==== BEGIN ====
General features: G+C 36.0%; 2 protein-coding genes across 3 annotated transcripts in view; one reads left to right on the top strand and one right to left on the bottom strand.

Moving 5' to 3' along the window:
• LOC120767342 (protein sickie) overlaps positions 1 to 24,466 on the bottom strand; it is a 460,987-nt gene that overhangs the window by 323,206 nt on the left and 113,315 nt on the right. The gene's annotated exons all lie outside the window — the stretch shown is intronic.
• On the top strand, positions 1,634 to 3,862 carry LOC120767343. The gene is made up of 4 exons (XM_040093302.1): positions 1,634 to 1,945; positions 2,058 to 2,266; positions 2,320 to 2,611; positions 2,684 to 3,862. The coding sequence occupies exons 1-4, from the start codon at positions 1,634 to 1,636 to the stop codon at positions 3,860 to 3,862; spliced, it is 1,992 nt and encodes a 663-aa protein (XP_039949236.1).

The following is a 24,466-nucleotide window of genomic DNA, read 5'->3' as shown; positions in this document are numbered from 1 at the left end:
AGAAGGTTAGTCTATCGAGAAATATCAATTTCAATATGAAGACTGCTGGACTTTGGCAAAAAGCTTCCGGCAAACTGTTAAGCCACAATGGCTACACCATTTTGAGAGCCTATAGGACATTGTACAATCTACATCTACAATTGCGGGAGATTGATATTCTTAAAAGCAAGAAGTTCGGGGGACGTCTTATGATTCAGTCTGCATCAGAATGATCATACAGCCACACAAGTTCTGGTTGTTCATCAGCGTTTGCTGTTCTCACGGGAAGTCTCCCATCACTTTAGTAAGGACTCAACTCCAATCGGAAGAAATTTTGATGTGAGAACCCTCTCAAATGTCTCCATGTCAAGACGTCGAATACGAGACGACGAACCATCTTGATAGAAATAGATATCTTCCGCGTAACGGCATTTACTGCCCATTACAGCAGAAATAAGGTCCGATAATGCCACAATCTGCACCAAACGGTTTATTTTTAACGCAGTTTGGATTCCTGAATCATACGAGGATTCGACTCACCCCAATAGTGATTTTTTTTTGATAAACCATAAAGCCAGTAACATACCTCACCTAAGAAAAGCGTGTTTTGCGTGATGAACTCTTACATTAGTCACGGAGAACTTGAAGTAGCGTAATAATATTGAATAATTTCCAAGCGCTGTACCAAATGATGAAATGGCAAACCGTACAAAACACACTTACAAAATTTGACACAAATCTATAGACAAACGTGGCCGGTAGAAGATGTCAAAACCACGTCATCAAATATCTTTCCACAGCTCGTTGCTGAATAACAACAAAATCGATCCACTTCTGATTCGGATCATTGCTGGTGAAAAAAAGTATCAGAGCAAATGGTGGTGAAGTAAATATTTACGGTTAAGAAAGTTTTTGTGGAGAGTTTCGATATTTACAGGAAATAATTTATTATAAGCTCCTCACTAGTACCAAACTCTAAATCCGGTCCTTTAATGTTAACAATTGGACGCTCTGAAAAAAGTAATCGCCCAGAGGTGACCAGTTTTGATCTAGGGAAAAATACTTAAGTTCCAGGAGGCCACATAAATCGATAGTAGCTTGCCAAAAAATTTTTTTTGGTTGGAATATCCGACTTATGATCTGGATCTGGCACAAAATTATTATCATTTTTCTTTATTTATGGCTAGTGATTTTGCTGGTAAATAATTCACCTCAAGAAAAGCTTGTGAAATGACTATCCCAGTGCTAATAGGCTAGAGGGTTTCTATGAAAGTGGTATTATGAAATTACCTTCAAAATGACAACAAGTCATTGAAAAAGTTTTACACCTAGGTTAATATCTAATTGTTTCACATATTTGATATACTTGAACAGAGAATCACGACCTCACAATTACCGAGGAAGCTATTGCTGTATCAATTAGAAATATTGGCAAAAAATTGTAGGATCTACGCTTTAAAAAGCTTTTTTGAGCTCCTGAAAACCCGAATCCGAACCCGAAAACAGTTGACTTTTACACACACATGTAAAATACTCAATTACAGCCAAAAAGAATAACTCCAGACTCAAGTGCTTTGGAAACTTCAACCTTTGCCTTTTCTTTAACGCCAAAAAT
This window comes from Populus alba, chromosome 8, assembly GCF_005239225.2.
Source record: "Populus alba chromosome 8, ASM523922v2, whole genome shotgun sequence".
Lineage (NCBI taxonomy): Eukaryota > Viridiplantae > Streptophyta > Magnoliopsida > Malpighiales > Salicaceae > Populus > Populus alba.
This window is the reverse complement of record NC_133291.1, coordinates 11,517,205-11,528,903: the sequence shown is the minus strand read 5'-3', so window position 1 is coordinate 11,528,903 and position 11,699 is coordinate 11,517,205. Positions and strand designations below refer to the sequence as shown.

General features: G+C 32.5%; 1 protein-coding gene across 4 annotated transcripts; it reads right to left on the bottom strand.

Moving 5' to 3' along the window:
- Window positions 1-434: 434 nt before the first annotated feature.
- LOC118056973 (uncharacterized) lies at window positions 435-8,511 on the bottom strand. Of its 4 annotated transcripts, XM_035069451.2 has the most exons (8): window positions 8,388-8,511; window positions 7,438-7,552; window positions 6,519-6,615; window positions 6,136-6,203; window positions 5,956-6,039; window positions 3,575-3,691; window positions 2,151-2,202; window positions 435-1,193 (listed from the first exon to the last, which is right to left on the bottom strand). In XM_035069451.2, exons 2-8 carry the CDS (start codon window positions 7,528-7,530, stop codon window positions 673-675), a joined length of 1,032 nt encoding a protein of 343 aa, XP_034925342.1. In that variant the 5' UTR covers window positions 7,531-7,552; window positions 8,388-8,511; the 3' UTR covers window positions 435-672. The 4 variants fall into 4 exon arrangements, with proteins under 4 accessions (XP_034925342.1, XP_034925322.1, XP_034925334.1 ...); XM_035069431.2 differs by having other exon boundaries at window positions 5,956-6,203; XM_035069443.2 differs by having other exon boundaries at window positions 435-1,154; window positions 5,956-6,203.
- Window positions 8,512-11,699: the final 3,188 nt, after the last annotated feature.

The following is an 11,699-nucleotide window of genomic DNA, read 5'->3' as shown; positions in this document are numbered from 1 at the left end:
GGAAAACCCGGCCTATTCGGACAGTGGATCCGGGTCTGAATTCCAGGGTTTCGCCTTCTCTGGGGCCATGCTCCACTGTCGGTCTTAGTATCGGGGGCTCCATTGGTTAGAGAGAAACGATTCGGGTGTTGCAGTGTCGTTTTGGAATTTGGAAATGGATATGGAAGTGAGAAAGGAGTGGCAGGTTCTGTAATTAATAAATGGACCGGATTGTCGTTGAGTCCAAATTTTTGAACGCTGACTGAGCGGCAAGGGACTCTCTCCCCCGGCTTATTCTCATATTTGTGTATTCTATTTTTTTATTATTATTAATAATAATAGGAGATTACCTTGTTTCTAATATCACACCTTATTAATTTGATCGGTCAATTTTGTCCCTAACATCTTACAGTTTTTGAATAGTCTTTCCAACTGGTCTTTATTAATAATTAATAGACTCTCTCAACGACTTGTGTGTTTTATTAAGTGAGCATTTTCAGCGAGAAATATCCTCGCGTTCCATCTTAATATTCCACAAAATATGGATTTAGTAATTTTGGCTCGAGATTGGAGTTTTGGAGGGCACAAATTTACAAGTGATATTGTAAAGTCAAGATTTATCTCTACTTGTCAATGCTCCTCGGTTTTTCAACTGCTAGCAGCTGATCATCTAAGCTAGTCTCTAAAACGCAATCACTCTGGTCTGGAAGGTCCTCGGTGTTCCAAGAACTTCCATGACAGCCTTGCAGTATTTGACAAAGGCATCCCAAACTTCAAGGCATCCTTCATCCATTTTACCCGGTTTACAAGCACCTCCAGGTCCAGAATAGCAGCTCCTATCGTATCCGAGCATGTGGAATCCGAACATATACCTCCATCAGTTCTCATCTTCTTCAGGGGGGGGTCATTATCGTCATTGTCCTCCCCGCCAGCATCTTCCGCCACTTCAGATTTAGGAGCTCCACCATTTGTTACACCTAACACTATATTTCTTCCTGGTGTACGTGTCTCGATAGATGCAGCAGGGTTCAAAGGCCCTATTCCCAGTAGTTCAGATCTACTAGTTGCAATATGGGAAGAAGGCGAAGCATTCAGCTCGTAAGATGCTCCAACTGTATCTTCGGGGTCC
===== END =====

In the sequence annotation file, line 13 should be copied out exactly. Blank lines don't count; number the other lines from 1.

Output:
- Window positions 1-434: 434 nt before the first annotated feature.